Aging Clin Exp Res. 2019 Nov 2. doi: 10.1007/s40520-019-01399-w. [Epub ahead of print]
Osteosarcopenia is a recently described geriatric syndrome. Studies concerning its role on physical function are relatively few.
To evaluate the prevalence of osteosarcopenia and to analyze its relationship with physical function among postmenopausal women.
Demographic and clinical data, fracture risk, and osteosarcopenia risk factors of 140 postmenopausal women were evaluated between April 2018 and September 2018. Body composition and bone mineral density were measured by dual-energy X-ray absorbtiometry. Handgrip strength and physical performance test results were recorded. Sarcopenia was diagnosed according to the European Working Group on Sarcopenia in Older People, whereas osteopenia/osteoporosis was diagnosed according to the World Health Organisation criteria.
The mean age of the patients was 64.1 ± 8.9 years. Among the patients, 64.3% (n = 90) were found to be osteosarcopenic. Insufficient protein and calcium intake and low physical activity level were found to be the most frequent risk factors. When further analysis was done according to the osteosarcopenia, sarcopenia-only, and osteoporosis-only groups, osteosarcopenia group revealed the lowest body mass index, skeletal mass index, handgrip strength values, and physical performance test results. The handgrip strength was found to be a determinant of osteosarcopenia and each 1-unit decrease in handgrip strength increased the risk of osteosarcopenia by 1.162 times (95% CI 1.086-1.25).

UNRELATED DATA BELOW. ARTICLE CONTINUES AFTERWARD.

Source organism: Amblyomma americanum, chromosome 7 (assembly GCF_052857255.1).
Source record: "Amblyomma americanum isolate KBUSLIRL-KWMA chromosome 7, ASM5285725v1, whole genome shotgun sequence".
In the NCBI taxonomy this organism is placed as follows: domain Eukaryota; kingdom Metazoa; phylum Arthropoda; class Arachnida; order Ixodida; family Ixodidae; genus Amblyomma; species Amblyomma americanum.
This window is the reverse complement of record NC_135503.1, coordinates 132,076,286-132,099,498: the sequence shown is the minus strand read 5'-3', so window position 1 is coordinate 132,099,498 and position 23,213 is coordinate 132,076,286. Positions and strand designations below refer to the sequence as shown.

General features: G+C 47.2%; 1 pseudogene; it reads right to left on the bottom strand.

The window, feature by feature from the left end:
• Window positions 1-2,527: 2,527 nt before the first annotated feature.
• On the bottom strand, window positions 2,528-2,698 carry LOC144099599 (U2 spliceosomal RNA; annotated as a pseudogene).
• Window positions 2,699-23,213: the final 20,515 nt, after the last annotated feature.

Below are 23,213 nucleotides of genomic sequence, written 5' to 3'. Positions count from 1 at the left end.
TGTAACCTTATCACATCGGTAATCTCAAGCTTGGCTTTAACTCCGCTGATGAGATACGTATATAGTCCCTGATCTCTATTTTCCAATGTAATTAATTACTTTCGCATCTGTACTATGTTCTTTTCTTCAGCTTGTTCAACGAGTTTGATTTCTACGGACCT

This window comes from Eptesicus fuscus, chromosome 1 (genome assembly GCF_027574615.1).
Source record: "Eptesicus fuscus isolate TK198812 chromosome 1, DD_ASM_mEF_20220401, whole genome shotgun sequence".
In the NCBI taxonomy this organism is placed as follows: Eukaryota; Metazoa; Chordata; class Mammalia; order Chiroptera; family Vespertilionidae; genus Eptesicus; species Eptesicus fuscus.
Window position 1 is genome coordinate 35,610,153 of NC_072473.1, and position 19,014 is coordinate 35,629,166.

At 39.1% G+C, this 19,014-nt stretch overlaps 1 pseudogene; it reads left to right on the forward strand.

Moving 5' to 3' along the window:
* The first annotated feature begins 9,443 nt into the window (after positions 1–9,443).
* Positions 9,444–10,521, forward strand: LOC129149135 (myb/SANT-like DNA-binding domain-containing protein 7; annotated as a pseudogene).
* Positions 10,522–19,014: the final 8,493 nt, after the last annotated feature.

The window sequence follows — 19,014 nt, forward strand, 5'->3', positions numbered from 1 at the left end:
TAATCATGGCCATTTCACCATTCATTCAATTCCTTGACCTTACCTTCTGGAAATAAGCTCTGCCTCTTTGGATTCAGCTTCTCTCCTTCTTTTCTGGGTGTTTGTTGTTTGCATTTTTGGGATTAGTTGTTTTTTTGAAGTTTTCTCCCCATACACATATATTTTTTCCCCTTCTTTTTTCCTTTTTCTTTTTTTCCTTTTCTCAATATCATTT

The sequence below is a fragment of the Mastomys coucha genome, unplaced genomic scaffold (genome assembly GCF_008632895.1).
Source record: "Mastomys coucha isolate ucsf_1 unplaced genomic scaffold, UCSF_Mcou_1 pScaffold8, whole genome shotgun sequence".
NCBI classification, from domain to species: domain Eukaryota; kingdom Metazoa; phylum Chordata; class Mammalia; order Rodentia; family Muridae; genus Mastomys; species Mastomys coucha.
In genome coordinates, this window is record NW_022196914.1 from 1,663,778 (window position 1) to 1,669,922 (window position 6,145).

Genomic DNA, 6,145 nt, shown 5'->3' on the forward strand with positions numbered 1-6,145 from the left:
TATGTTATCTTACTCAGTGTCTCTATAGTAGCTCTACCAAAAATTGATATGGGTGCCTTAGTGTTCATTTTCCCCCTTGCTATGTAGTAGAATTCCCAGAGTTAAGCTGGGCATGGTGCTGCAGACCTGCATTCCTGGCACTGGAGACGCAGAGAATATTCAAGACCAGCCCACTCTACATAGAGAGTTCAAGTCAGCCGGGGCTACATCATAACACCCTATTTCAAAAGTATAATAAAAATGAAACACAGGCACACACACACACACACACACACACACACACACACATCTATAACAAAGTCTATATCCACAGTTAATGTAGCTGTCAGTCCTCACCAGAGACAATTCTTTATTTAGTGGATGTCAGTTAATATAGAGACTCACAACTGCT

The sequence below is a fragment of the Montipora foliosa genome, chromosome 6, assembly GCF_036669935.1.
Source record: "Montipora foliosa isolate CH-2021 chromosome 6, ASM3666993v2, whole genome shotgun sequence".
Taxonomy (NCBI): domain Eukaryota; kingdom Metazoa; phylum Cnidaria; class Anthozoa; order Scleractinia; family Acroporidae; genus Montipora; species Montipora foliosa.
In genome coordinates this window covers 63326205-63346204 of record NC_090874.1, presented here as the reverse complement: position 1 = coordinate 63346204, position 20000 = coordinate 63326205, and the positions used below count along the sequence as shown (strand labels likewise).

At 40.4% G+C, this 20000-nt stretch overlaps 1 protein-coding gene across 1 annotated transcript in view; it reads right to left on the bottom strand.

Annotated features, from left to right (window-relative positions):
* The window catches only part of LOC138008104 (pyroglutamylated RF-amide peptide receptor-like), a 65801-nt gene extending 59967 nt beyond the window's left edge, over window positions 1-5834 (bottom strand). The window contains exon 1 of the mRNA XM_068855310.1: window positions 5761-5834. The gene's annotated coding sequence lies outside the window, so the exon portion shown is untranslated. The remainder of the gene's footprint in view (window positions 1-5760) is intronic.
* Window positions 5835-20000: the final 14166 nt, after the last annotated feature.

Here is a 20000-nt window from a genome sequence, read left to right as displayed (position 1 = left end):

The prevalence of osteosarcopenia is high among postmenopausal women. It is recommended to be aware of osteosarcopenia while managing osteoporotic patients, to use handgrip strength as a simple screening method, and to consider sarcopenia treatment as an important component of osteoporosis prevention and treatment.